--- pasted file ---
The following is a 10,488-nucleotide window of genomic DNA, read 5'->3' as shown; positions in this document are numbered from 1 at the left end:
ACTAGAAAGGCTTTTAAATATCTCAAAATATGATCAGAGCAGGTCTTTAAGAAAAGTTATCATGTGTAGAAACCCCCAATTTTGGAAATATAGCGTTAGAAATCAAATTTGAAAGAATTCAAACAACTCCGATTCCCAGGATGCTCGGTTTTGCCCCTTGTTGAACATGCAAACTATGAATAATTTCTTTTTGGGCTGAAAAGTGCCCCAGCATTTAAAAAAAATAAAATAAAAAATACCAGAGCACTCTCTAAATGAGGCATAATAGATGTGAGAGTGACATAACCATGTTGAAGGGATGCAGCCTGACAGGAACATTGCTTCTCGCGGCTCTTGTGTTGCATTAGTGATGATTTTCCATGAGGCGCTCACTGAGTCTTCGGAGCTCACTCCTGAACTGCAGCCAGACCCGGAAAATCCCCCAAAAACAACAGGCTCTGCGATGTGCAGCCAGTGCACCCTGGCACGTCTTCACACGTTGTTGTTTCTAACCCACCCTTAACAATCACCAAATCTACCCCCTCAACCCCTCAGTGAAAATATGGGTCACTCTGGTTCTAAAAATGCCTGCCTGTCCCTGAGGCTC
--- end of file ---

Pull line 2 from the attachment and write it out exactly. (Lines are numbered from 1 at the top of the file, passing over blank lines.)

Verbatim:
ACTAGAAAGGCTTTTAAATATCTCAAAATATGATCAGAGCAGGTCTTTAAGAAAAGTTATCATGTGTAGAAACCCCCAATTTTGGAAATATAGCGTTAGAAATCAAATTTGAAAGAATTCAAACAACTCCGATTCCCAGGATGCTCGGTTTTGCCCCTTGTTGAACATGCAAACTATGAATAATTTCTTTTTGGGCTGAAAAGTGCCCCAGCATTTAAAAAAAATAAAATAAAAAATACCAGAGCACTCTCTAAATGAGGCATAATAGATGTGAGAGTGACATAACCATGTTGAAGGGATGCAGCCTGACAGGAACATTGCTTCTCGCGGCTCTTGTGTTGCATTAGTGATGATTTTCCATGAGGCGCTCACTGAGTCTTCGGAGCTCACTCCTGAACTGCAGCCAGACCCGGAAAATCCCCCAAAAACAACAGGCTCTGCGATGTGCAGCCAGTGCACCCTGGCACGTCTTCACACGTTGTTGTTTCTAACCCACCCTTAACAATCACCAAATCTACCCCCTCAACCCCTCAGTGAAAATATGGGTCACTCTGGTTCTAAAAATGCCTGCCTGTCCCTGAGGCTC